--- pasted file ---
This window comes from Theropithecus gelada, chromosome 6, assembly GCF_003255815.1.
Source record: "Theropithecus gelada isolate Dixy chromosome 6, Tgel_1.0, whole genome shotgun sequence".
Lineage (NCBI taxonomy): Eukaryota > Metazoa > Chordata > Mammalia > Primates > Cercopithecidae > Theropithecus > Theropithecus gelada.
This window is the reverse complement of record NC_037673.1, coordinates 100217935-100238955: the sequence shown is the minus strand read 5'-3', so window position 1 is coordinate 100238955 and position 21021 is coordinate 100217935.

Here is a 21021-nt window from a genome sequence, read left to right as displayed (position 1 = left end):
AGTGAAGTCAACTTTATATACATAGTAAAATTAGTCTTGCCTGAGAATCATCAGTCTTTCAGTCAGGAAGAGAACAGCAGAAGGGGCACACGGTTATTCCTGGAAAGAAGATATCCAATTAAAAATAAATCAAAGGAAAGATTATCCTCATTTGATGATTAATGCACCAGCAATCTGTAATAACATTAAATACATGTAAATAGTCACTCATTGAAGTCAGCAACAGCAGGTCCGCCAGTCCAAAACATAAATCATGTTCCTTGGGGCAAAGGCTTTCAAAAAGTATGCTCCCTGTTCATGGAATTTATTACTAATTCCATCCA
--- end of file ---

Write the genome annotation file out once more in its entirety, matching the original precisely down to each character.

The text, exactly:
This window comes from Theropithecus gelada, chromosome 6, assembly GCF_003255815.1.
Source record: "Theropithecus gelada isolate Dixy chromosome 6, Tgel_1.0, whole genome shotgun sequence".
Lineage (NCBI taxonomy): Eukaryota > Metazoa > Chordata > Mammalia > Primates > Cercopithecidae > Theropithecus > Theropithecus gelada.
This window is the reverse complement of record NC_037673.1, coordinates 100217935-100238955: the sequence shown is the minus strand read 5'-3', so window position 1 is coordinate 100238955 and position 21021 is coordinate 100217935.

Here is a 21021-nt window from a genome sequence, read left to right as displayed (position 1 = left end):
AGTGAAGTCAACTTTATATACATAGTAAAATTAGTCTTGCCTGAGAATCATCAGTCTTTCAGTCAGGAAGAGAACAGCAGAAGGGGCACACGGTTATTCCTGGAAAGAAGATATCCAATTAAAAATAAATCAAAGGAAAGATTATCCTCATTTGATGATTAATGCACCAGCAATCTGTAATAACATTAAATACATGTAAATAGTCACTCATTGAAGTCAGCAACAGCAGGTCCGCCAGTCCAAAACATAAATCATGTTCCTTGGGGCAAAGGCTTTCAAAAAGTATGCTCCCTGTTCATGGAATTTATTACTAATTCCATCCA